The main networking themes at CES 2009 were faster, greener, and more diverse.
The nicest surprise, however, was not a product but the return of Buffalo. After two years of court sanctions, Buffalo now has regained the right to sell networking products in North America. It's interesting that in the Chinese calendar, 2009 is also the year of the Ox.
The company offers a few sleek-looking routers, both Wireless-N and Wireless-G. In my experience, Buffalo offers great budget routers, which are affordable and yet reliable at the same time. This is good news for consumers.
While Buffalo's portfolio doesn't contain anything revolutionary, Trendnet D-Link showed off new Wireless-N routers that offer speeds up to 450Mbps, a 50 percent boost from its cap of 300Mbps. This is achieved by adding more single streams to an antenna, much like adding more garden hoses to better the watering. The new technology uses three signal streams per antenna.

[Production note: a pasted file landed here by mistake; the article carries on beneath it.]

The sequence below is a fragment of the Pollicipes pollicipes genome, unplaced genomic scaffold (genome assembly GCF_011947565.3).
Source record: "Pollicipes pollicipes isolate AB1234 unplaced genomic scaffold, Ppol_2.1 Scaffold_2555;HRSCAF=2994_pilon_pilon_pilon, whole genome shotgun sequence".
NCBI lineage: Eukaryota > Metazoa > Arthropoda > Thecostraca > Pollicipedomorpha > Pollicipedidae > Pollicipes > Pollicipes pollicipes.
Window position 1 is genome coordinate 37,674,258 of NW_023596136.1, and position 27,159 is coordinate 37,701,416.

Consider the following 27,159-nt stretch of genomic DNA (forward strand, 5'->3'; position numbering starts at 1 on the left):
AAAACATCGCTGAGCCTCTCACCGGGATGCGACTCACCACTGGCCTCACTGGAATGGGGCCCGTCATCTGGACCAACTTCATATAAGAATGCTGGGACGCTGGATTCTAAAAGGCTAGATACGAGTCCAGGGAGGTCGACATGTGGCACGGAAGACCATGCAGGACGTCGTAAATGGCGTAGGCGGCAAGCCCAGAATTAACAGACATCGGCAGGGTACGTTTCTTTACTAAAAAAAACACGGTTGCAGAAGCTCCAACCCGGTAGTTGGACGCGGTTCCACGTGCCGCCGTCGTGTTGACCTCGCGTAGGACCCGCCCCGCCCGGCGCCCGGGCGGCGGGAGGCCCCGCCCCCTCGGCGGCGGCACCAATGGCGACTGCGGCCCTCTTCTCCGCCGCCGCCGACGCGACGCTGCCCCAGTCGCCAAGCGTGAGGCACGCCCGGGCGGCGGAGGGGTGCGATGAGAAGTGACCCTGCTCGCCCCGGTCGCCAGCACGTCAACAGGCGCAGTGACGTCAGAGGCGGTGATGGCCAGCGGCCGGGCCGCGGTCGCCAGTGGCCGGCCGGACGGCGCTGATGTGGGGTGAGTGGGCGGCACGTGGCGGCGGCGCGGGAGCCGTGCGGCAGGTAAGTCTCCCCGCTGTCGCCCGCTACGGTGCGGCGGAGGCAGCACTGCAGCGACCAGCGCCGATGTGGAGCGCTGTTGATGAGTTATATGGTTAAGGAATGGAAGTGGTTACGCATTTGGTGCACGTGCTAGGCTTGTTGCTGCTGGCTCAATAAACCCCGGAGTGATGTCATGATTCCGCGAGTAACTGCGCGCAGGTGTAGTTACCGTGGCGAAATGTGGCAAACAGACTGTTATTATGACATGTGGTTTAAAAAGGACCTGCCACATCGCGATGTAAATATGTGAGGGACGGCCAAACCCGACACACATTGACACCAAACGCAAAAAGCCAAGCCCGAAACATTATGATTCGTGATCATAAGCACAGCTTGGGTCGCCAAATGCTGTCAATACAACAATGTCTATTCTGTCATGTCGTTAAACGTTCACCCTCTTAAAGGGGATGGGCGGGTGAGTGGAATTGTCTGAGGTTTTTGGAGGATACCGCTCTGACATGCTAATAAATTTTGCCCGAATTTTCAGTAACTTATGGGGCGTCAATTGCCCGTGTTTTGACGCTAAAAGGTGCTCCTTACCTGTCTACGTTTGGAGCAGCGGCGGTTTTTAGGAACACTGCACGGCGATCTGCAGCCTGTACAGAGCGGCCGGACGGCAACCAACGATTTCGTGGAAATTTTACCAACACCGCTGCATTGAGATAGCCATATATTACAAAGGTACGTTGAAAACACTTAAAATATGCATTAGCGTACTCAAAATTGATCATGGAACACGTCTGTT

The new speed is based on a common standard, and therefore, once certified by the Wi-Fi Alliance, routers and adapters from different vendors will interoperate at the new high speed.
Speaking of the Wi-Fi Alliance, the organization, together with In-Stat, released a report CES at saying that the consumption of Wi-Fi chips increased by 26 percent in 2008. The group expects this momentum to continue into 2009.… Read more